In his book, A Country of Cities: A Manifesto for an Urban America, architect Vishaan Chakrabarti, argues that improved urban outcomes are created by better environments and economies which in turn lead to increased social equity.
Unfortunately, while this may seem obvious to many, Chakrabarti thinks that urban planners and (in particular) technologists (the SMART City community for example) often produce towns and cities that have the opposite effect on people. He singles out the lower emphasis on supporting the movement of pedestrians and cyclists in favour of cars and vehicular traffic as an example of this.
While hoping to make urban environments more efficient, instead they produce the unintended consequence of designing out social friction. Social friction is the phrase Chakrabarti uses to describe the way places draw people together. At best these interactions bring greater familiarity, friendship and understanding, but at the very least result in a better understanding of different experiences and culture. Empathy he argues is one of the main ingredients of successful co-existence.
This is why the plight of the Main or High Street is so important. The retreat of larger store formats in the UK such as Woolworths, Debenhams, Mothercare, House of Frazer, BHS, and many local department stores are regularly in the news. However, the smaller retailers are also under threat. Over 3,000 greengrocers have gone from High Streets in the last decade. Music stores, electrical retailers and pubs are also on the wane.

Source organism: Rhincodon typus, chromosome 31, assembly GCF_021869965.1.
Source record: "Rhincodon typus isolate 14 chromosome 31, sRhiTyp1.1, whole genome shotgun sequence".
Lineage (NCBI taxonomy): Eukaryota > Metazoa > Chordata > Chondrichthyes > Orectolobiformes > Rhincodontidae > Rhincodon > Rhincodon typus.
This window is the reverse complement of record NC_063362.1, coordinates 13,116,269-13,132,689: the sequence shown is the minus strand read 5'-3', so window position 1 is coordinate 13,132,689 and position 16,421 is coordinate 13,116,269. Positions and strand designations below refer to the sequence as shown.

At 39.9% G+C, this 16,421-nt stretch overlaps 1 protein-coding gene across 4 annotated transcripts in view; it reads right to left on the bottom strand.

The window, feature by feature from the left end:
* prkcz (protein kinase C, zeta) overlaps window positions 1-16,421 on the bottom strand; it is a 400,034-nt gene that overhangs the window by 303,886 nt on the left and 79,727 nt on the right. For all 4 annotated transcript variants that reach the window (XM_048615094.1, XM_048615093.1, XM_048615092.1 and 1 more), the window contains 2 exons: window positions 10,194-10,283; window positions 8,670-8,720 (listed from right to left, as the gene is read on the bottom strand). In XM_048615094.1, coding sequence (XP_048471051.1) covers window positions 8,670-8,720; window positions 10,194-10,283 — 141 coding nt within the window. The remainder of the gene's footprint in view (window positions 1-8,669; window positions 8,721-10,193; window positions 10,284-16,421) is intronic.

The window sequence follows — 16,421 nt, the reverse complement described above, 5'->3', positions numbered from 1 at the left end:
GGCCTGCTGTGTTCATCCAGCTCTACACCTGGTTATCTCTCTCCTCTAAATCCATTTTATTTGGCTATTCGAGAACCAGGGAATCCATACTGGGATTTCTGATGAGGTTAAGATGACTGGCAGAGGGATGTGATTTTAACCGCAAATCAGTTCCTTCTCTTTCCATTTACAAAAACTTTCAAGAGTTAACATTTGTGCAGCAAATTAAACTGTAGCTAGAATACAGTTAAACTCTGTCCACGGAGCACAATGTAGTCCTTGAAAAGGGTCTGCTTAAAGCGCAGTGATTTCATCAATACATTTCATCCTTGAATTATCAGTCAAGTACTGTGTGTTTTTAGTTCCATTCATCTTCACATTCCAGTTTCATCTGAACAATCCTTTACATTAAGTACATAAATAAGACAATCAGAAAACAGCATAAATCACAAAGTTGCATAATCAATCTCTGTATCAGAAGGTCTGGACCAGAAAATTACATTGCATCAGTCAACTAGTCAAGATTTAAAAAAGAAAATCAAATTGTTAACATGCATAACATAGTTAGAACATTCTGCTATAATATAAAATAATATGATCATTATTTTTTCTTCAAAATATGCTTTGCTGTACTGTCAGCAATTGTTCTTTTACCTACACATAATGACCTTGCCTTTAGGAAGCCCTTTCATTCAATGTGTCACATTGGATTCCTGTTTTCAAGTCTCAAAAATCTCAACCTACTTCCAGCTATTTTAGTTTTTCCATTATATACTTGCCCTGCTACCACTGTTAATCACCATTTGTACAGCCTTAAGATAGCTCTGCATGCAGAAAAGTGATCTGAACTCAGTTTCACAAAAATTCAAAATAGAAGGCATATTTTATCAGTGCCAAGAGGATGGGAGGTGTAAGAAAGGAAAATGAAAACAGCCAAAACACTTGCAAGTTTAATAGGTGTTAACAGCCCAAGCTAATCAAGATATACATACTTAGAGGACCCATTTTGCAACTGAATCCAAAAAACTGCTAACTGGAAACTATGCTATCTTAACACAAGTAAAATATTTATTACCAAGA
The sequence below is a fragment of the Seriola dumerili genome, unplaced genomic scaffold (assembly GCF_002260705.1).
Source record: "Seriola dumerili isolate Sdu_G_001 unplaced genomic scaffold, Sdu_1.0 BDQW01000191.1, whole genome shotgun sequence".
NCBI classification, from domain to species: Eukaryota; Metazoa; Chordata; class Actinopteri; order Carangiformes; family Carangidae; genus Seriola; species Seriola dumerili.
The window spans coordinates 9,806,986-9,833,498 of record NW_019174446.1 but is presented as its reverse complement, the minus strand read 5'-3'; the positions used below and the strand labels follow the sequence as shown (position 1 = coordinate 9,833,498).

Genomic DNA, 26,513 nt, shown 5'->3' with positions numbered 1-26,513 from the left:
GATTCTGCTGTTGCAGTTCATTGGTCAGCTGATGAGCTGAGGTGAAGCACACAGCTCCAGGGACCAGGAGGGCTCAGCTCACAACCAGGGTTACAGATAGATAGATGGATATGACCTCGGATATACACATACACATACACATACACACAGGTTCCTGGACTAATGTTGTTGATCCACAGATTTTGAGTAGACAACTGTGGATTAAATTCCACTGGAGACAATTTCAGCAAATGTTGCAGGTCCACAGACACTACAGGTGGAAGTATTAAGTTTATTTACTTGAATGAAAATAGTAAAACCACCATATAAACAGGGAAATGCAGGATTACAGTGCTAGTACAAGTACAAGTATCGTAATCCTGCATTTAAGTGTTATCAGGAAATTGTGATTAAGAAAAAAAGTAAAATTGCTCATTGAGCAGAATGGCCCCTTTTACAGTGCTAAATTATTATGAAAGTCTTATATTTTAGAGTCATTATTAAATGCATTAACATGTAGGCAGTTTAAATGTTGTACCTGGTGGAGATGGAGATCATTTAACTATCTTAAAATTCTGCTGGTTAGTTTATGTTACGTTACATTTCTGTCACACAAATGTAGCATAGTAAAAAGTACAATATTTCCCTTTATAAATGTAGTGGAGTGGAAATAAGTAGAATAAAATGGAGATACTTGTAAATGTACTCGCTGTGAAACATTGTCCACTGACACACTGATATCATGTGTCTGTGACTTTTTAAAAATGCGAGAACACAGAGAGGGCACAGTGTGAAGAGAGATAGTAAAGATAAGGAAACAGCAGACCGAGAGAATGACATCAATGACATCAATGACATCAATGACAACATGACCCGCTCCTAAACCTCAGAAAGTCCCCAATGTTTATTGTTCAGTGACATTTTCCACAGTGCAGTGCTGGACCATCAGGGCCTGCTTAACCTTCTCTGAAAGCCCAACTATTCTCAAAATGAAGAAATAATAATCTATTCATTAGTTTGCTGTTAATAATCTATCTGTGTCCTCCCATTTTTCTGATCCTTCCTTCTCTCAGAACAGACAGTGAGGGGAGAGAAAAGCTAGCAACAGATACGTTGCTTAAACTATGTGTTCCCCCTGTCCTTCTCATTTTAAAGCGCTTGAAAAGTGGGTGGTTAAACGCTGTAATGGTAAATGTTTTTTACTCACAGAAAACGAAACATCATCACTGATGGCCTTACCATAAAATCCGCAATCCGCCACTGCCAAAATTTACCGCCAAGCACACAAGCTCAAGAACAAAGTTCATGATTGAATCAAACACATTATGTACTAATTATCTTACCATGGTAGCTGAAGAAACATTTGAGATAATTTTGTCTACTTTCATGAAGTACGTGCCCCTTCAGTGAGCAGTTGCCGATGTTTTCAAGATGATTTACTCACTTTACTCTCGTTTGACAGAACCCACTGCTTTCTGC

Part of the reason for this is the way shopping has migrated from physical effort to on-line clicks, but the consequences for social friction are profound. It means fewer visits to communal places, more isolation, less understanding, and potential increased mental and physical health issues that impact on health systems.
Nicola Steuer, Managing Director, School of Social Entrepreneurs has observed that a bold and radical rethink may be required to recreate High Streets and town centres so that they respond better to the needs of society while also recognising the changes that the digital age has brought to the sector. This is likely to involve the social enterprises and the community businesses sector. While Steuer says these businesses aren’t silver bullets for the High Street, she thinks they will be able to replace the more traditional businesses. In an article in New Start magazine she explains that everything from a community launderette, that offers much more than a place to wash your clothes, to pubs owned and run by local people, while serving as community hubs, are springing up in place of traditional shops. Large vacated retail buildings now house spaces for new businesses set up by people who have the ideas, but never had the support or the environment to make them flourish.
A reliance on, and investment in the social enterprise sector makes a lot of sense in the current High Street trading environment. Social enterprises are experienced in coping not only with difficult trading environments, but also with solving often intractable social problems as part of their social mission. They are expert at collaboration with a range of different partners in the private, public and third sector, and are used to the kind of transparent disclosure that can win over communities where other sectors attract wariness and scepticism. As Nicola Steuer says, they uniquely straddle the worlds of commerce, charity and regeneration.